I recently spent time at a Boy Scout camp situated in a remote back country area. The director and program director told me the tale of a lost camper. This story thankfully has a happy ending. I will recite the story as I understand it.

A couple of weeks ago a man in his early 50s (old enough to know better) was at camp with his scout troop. His actions offer a textbook example of how to get lost in the back country. Here are the basic steps:

1) Don't tell anyone what you are doing or where you are going.
The man awoke early one beautiful morning and decided to do a little exploring. Not wanting to bother his fellow campers, he quietly slipped out of camp. He didn't bother to leave a note or anything like that because he wasn't going far. He would be back in time for breakfast.

2) Hike alone.
Since the man was only going a short distance outside of camp, he wouldn't need a buddy. Besides, no one was awake to go hiking with him and he was a relatively avid hiker.

3) Have no plan.
The man really didn't have a destination. He just wanted to explore some of the beautiful region near the camp.

4) Hike in an area with which you are unfamiliar.
Familiarity with the area was unnecessary, or so the man thought. After all, wouldn't he always be able to find the great depression in the landscape that denoted the location of the lake adjacent to the camp?

4a) For extra credit, make sure to hike in an area infested with bear wallows.

5) Take no navigational tools with you.
GPS. Map and compass. Why would such things be needed for such a short hike?

6) Take no provisions with you.
Why take food and extra water when you're going to be back in time for breakfast?

7) Once you realize you are lost make sure to keep hiking.
The man felt quite foolish the moment he realized he was lost because he knew that he had broken almost every hiking safety rule. Since he was on a roll, he decided to break one more. Rather than stay put, he kept hiking around. And around. And around in a circular pattern. Heck, the dense forest all looked the same. How was he to know he was going in circles? And where the heck was that lake?

Some eight hours after the man left, members of his unit came to the camp office and said that they hadn't seen the man all day. Thanks to an updated communication system, forest service rangers and county search and rescue crews were soon involved in the search. Since no one had any idea of what had happened, they began at the man's campsite and started branching out.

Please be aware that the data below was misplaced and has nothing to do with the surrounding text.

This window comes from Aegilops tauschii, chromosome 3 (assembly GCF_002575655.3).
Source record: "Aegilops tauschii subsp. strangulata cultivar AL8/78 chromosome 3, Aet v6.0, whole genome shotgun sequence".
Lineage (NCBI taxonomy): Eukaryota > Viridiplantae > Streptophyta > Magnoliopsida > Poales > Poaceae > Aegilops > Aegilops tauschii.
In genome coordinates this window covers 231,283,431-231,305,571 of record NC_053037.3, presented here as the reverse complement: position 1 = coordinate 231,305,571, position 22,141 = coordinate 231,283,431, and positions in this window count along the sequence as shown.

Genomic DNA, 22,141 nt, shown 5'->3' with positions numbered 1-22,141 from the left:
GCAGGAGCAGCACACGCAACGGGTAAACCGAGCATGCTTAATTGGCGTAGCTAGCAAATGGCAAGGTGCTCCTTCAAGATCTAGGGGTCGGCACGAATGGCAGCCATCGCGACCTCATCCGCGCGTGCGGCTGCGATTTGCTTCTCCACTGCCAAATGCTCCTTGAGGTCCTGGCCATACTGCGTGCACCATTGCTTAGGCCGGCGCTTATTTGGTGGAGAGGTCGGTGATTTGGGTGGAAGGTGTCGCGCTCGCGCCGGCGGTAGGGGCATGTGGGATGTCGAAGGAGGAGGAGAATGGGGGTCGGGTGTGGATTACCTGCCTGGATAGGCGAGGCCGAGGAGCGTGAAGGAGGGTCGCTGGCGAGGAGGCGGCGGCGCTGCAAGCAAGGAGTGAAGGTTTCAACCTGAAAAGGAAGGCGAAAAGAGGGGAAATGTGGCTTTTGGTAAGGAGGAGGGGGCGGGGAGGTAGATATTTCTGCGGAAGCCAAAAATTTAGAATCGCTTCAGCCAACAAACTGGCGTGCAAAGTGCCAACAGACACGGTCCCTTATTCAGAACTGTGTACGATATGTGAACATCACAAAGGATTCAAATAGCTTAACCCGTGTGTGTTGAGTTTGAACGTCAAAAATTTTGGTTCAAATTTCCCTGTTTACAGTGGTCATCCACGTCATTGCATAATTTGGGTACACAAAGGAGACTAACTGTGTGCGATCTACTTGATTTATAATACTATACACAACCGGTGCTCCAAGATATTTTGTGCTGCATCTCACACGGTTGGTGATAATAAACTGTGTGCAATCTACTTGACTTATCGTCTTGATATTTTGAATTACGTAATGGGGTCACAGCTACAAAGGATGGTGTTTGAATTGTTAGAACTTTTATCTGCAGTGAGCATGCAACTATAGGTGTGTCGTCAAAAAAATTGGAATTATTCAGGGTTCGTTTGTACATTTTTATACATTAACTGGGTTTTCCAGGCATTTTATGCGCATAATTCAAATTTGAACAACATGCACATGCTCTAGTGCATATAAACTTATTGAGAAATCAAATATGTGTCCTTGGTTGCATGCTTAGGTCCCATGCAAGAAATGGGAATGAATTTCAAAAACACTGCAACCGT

One crew came upon a black bear sow that was unusually aggressive. (These were people that were experienced in dealing with bears.) They assumed that she was guarding a carcass, perhaps that of the missing camper. Thankfully, that turned out not to be the case.

About 29 hours after the man first left camp, he was returned safely by a crew that had located him a mile and a half from one shore of the lake. Since he didn't stay put once he realized he was in trouble it took search crews extra time to find him.

Earlier in the summer the camp had (much more briefly) lost another camper who ended up being located by helicopter. As in the case above, many rules had been broken. But at least this camper had the excuse of being just a kid.

The wilderness is a beautiful but dangerous area. It really is infested with wild beasts that can be hazardous to humans. More so for humans that fail to follow basic safety procedures. But campers themselves are often their own worst enemies when it comes to back country safety.

The real rules are actually quite simple:

  1. Have a plan for where you are headed and when you will be back. Share the plan with responsible parties (that are not hiking with you and can get help if you don't return on time). 
  2. Take a buddy. 
  3. Either hike in area familiar to you, hike with someone that is familiar with the area, or take navigational tools that you know how to use. Or all of the above.
  4. Take communication tools (if you have any hope of using them effectively).
  5. Avoid areas with high populations of dangerous animals (like bear wallows).
  6. Take extra provisions and water with you.

And if you do get lost, "hug a tree." Stay in one place. Make irregular sounding noises. Hiking whistles are nice, but the sound carries only so far. Whacking on a tree or a log can help, but only if you do it in a pattern that no one would suspect as being naturally occurring. Try to keep yourself in an area with some exposure so that you can more easily be seen by searchers.

Some have suggested starting a fire when lost. That can help if you make it smoky enough. But remember to use proper fire safety because burning down the forest is a bad idea even if it brings fire crews. Being lost is bad enough without having to try to escape from a wild fire that can move at speeds of up to 80 mph.

Of course, the number one rule is DON'T GET LOST! Countless hikers traverse the back country each season without getting lost. A few simple precautions can help ensure that you are not among the unfortunate few that do.
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